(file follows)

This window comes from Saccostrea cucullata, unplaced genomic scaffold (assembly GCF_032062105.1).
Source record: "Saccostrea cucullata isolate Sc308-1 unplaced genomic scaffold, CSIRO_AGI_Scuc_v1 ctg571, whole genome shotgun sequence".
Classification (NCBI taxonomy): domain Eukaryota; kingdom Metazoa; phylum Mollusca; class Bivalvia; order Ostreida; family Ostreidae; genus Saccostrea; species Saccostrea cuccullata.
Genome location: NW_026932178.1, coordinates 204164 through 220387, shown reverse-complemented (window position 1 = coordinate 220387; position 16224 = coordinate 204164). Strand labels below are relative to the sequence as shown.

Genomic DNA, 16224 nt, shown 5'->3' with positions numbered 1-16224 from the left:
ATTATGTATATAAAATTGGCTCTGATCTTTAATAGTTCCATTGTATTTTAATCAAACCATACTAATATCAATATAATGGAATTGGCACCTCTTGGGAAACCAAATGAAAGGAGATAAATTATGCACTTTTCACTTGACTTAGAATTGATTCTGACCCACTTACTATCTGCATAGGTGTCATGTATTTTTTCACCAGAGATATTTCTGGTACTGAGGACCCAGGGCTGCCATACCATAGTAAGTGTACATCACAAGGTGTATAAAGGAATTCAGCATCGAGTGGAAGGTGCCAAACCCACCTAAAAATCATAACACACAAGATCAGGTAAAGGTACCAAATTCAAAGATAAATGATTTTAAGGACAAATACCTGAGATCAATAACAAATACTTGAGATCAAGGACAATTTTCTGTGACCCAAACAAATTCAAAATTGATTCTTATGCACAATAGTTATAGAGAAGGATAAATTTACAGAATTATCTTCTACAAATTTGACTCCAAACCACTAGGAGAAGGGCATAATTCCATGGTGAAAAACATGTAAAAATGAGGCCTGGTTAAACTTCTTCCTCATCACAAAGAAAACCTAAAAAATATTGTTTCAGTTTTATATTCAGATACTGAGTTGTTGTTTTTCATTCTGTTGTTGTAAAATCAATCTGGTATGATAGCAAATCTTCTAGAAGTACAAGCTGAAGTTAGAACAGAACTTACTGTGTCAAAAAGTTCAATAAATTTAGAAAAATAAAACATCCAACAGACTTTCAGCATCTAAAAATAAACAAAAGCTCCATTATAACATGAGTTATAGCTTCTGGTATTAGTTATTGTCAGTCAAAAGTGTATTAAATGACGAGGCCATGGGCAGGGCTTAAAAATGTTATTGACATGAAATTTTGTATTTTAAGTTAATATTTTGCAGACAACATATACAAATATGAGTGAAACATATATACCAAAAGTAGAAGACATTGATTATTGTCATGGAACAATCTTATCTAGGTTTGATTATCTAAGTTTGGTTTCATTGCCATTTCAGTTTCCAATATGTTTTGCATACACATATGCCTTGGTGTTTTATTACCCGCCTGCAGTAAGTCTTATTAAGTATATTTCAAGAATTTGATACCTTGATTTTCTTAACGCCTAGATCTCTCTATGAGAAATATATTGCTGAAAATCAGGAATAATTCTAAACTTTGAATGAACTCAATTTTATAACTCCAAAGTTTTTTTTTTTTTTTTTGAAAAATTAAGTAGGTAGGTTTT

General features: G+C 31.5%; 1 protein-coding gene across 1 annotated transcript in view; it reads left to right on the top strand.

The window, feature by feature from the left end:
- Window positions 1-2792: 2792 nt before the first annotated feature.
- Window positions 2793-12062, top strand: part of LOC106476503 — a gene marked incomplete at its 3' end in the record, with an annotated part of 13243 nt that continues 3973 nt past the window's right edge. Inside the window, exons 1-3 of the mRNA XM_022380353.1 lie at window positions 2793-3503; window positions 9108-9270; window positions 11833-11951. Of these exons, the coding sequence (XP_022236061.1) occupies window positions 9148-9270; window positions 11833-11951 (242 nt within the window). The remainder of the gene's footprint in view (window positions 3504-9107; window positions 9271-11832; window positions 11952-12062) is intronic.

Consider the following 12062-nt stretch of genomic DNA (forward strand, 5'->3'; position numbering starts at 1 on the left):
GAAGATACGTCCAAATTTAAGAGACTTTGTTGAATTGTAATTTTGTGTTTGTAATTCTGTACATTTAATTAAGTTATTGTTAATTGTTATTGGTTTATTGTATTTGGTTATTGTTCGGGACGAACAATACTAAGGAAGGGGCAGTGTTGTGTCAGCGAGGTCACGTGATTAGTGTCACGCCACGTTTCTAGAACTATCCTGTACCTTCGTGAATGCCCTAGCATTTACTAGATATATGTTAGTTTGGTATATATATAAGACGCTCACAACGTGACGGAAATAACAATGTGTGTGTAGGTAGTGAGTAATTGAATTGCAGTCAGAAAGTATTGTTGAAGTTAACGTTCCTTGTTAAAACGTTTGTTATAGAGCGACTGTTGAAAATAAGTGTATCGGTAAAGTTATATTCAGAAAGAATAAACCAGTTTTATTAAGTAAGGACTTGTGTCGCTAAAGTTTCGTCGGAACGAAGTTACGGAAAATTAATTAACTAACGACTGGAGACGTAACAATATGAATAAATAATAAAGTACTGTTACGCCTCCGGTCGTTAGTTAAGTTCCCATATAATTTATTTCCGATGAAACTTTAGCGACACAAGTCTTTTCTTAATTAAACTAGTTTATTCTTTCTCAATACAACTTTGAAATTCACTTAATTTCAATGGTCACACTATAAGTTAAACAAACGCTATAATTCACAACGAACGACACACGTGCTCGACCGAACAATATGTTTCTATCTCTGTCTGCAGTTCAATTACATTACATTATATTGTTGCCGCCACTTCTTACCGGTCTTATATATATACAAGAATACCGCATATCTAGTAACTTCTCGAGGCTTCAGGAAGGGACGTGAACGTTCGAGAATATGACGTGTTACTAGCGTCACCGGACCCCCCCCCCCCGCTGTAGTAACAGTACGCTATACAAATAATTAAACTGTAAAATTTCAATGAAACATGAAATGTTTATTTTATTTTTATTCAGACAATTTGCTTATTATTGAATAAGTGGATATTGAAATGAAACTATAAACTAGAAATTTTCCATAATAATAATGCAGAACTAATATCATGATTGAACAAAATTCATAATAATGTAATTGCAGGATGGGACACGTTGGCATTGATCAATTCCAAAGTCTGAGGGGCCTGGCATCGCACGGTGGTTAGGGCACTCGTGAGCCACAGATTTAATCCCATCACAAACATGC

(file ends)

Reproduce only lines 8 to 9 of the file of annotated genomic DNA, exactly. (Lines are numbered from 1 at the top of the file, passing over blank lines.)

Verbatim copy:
The window, feature by feature from the left end:
- Window positions 1-2792: 2792 nt before the first annotated feature.